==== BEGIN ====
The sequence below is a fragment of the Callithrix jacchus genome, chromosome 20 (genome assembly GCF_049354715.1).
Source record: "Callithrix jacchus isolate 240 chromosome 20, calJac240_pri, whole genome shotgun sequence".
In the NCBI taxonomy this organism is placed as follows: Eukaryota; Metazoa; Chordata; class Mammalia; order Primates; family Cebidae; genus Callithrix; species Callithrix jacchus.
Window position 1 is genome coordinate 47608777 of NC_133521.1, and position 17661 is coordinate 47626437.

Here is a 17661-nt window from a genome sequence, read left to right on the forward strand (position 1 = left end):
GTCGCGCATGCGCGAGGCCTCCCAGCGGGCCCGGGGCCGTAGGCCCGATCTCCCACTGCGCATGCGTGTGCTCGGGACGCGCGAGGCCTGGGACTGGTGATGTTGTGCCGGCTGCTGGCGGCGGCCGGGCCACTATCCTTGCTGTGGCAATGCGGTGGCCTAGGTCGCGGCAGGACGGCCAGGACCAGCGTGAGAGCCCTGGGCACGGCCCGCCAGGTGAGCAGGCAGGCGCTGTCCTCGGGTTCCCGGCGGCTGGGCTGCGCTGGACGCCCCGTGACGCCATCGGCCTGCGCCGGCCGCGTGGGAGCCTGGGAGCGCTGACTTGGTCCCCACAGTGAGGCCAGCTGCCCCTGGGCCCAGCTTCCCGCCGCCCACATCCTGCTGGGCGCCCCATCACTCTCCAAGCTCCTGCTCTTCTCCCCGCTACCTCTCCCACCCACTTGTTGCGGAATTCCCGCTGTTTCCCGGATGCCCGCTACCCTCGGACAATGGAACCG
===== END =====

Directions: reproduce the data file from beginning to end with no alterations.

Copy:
The sequence below is a fragment of the Callithrix jacchus genome, chromosome 20 (genome assembly GCF_049354715.1).
Source record: "Callithrix jacchus isolate 240 chromosome 20, calJac240_pri, whole genome shotgun sequence".
In the NCBI taxonomy this organism is placed as follows: Eukaryota; Metazoa; Chordata; class Mammalia; order Primates; family Cebidae; genus Callithrix; species Callithrix jacchus.
Window position 1 is genome coordinate 47608777 of NC_133521.1, and position 17661 is coordinate 47626437.

Here is a 17661-nt window from a genome sequence, read left to right on the forward strand (position 1 = left end):
GTCGCGCATGCGCGAGGCCTCCCAGCGGGCCCGGGGCCGTAGGCCCGATCTCCCACTGCGCATGCGTGTGCTCGGGACGCGCGAGGCCTGGGACTGGTGATGTTGTGCCGGCTGCTGGCGGCGGCCGGGCCACTATCCTTGCTGTGGCAATGCGGTGGCCTAGGTCGCGGCAGGACGGCCAGGACCAGCGTGAGAGCCCTGGGCACGGCCCGCCAGGTGAGCAGGCAGGCGCTGTCCTCGGGTTCCCGGCGGCTGGGCTGCGCTGGACGCCCCGTGACGCCATCGGCCTGCGCCGGCCGCGTGGGAGCCTGGGAGCGCTGACTTGGTCCCCACAGTGAGGCCAGCTGCCCCTGGGCCCAGCTTCCCGCCGCCCACATCCTGCTGGGCGCCCCATCACTCTCCAAGCTCCTGCTCTTCTCCCCGCTACCTCTCCCACCCACTTGTTGCGGAATTCCCGCTGTTTCCCGGATGCCCGCTACCCTCGGACAATGGAACCG